Wembley glory for Catalans history makers
France’s golden summer of sport continued with a historic afternoon as Catalans Dragons won their first Challenge Cup. The victory over seven-time winners and favourites Warrington Wolves made them the first French winners as well as the first non-English champions in the competition’s history.
Dragons, coached by Steve McNamara, were the better team for the first 55 minutes, maintaining good discipline and high tempo while undermining Warrington’s composure.
It was very much an underdog tale as Catalans had barely survived relegation from Super League last season, winning the million-pound match to secure their future.
Despite a sluggish start to the season, Dragons fought back to secure their Super League status, allowing them to go on a cup campaign that included a shock win over St Helens in the semifinals.
The significance of the win had not quite sunk in on McNamara, the former England coach, in the match’s aftermath. “I can’t really sum it up now, it is a bit surreal. The group did incredibly well executing for large periods of the game,” he said.
Despite the Dragons’ recent travails, the coach always had belief in his tightly knit group of players, who have a strong French core supplemented by foreign talent.
McNamara said: “The biggest thing that these players did was implement change on and off the field and they have put in some unbelievable performances in the second half of the season to secure our Super League status. Now we have this trophy. It is all credit and testament to the players.
“I never thought we would win the Challenge Cup this season but I was confident that we would start playing well and that we would continue to grow as a club as well.”
Dragons full-back Tony Gigot became the first French winner of the prestigious Lance Todd Trophy, the Challenge Cup man of the match award. The 27-year-old was imperious in both attack and defence.
The victory will be considered as a major boost for rugby league in France. The sport had suffered at the hands of politics.
In the 1930s the 13-man code bloomed as French rugby fans and players became disenchanted with high levels of ill-discipline in union.
However, during the Second World War, the Vichy government banned rugby league as many officials had backed union. Despite French league making a comeback in the 1950s and 1960s, it missed out on television coverage and has lagged behind union.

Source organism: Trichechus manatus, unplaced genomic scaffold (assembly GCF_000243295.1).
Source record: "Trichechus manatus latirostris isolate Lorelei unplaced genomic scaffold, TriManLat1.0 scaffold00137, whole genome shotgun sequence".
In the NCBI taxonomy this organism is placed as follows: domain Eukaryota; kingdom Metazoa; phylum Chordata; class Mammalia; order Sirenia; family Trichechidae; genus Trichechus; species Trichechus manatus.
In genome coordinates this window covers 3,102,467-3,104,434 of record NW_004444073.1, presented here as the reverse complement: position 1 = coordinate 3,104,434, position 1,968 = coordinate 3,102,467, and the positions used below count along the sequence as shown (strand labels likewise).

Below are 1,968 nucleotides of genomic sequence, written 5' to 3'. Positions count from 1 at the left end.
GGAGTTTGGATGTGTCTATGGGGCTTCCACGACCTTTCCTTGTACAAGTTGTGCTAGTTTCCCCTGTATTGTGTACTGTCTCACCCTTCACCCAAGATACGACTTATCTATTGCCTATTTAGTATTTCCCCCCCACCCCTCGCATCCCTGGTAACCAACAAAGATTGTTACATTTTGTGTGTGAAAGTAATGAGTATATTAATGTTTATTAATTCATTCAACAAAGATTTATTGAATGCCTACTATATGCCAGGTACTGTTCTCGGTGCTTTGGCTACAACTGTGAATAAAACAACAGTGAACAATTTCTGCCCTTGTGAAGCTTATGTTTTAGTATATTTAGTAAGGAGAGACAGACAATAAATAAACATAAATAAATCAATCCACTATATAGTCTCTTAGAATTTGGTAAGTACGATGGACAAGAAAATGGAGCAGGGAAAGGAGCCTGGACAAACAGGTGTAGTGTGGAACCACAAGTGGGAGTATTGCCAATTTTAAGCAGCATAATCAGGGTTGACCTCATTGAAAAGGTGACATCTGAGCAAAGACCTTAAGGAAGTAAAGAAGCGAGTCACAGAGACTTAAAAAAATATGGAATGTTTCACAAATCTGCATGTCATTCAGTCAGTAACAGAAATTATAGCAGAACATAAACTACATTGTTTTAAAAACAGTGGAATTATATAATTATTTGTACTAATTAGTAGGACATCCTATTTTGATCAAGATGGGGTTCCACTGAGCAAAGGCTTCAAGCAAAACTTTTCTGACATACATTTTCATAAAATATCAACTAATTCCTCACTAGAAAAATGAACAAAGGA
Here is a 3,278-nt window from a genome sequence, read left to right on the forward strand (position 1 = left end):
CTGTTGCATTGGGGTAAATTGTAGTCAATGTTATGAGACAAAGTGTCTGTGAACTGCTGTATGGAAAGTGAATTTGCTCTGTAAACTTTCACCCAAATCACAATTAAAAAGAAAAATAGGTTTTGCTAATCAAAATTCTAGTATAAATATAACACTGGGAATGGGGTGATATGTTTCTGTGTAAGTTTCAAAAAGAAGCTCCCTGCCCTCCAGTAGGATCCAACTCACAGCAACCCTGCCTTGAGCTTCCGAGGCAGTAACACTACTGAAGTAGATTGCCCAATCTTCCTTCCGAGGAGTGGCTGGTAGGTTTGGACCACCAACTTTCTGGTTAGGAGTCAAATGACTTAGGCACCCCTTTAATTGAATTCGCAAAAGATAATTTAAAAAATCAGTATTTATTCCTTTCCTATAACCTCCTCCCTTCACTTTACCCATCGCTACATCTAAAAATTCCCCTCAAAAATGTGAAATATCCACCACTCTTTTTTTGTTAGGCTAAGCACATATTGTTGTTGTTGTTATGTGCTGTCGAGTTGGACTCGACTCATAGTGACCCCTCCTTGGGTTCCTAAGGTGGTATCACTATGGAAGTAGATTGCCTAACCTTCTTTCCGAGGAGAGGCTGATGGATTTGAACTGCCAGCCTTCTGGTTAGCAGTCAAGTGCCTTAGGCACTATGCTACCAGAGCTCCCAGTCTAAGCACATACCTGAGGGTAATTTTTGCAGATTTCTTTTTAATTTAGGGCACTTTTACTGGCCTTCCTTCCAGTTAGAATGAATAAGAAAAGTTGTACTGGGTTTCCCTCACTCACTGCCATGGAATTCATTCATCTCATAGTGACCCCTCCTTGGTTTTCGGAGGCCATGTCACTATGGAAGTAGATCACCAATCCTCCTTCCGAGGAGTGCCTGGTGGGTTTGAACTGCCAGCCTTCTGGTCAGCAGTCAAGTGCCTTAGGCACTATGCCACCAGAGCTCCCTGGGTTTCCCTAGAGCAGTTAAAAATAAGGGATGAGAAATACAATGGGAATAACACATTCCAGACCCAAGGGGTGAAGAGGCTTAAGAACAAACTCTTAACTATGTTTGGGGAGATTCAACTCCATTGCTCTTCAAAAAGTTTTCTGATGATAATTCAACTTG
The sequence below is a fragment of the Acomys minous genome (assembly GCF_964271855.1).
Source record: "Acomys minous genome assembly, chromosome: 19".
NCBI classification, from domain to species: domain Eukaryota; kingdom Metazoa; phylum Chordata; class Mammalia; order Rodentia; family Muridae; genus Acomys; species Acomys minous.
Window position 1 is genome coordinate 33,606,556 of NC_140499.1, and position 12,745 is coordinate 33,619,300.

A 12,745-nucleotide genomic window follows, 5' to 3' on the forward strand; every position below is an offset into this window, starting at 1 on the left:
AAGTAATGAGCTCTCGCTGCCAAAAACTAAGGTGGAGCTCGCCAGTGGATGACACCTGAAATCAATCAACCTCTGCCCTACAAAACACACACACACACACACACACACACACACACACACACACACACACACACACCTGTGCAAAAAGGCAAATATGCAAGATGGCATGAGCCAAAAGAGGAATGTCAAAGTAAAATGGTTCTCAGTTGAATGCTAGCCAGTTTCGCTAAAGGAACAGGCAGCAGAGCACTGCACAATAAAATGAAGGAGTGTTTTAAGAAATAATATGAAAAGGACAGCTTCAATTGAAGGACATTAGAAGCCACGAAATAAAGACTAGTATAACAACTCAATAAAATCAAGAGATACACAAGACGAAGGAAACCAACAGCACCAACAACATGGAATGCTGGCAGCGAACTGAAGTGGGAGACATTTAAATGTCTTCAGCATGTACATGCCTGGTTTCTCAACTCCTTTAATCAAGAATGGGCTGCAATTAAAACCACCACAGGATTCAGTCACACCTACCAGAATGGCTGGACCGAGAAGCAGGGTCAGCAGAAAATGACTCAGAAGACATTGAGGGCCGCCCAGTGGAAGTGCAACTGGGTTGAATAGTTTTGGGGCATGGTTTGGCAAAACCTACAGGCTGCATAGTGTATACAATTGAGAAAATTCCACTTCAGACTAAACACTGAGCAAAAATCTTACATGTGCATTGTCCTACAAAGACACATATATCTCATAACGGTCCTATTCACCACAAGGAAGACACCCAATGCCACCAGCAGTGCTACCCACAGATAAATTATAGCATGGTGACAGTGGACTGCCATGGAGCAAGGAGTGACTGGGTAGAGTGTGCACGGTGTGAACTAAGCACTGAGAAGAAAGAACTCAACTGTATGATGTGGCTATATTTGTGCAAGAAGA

Fast forward over half a century and Dragons received a good-luck message from Emmanuel Macron, the French president, and it was clear the Perpignan-based side were playing for the future of their sport. The victorious captain, Remi Casty, used this message as motivation before kick-off. “It is good for us to have the support of the French president. He told us the whole country were behind us. I thought about this as we listened to the national anthems before the game. There were nine French players in the starting team. We are first Catalans Dragons and French after that.”
Catalans could not have asked for a better start as they seemed to take Warrington by surprise and, at just under two minutes, wing Lewis Tierney sneaked over the line after Warrington full-back Stefan Ratchford fudged a high ball. The 23-year-old Scotland international is the son of former dualcode England international Jason Robinson, who himself scored two tries in Wigan’s 1995 Challenge Cup final. Australian scrum-half Josh Drinkwater, who had been working on a Sydney building site earlier this year after he was released by Leigh Centurions, completed a fairy-tale comeback as he slotted over the first of his four kicks. Drinkwater slotted a penalty minutes later. Warrington came back into the game via a try from replacement forward Ben Murdoch after a long period of deliberation from video referee Ben Thaler.
The score was 14-6 at half-time after a try from Catalans second-row Ben Garcia. After a magical 40/20 kick from Gigot and some composed passing from the Catalans backs, Brayden Wiliame went over for a try, with the Drinkwater conversion making the score 20-6.
In a crowd of just over 50,000, the lowest for a Challenge Cup final in the post-war era, all the neutral support went to the French side.
Just over 5,000 fans made the journey from the south of France, with as many as 30,000 wishing to make the journey but could not due to prohibitive travel costs. McNamara was highly conscious of this and was excited at the thought of flying back to Perpignan.
“I just know how much money has been spent by the fans, trying to get across here,” he said. “I think getting back to Perpignan early on Sunday morning will be when it will really hit us that we won.”
Warrington burst back to life with a try from George King. A conversion and a penalty by Tyrone Roberts took to the score to 20-14. Despite Warrington pressing for large periods of the closing quarter, Catalans hung on for a famous victory that has the potential to breathe a whole new lease of life into the code.
‘I can’t really sum it up, it is a bit surreal. The group did so well’
Glory boys: Fouad Yaha looks to offload for Catalans Dragons (top) and Ben Garcia celebrates scoring their second try (above) as the French side went on to celebrate victory (inset)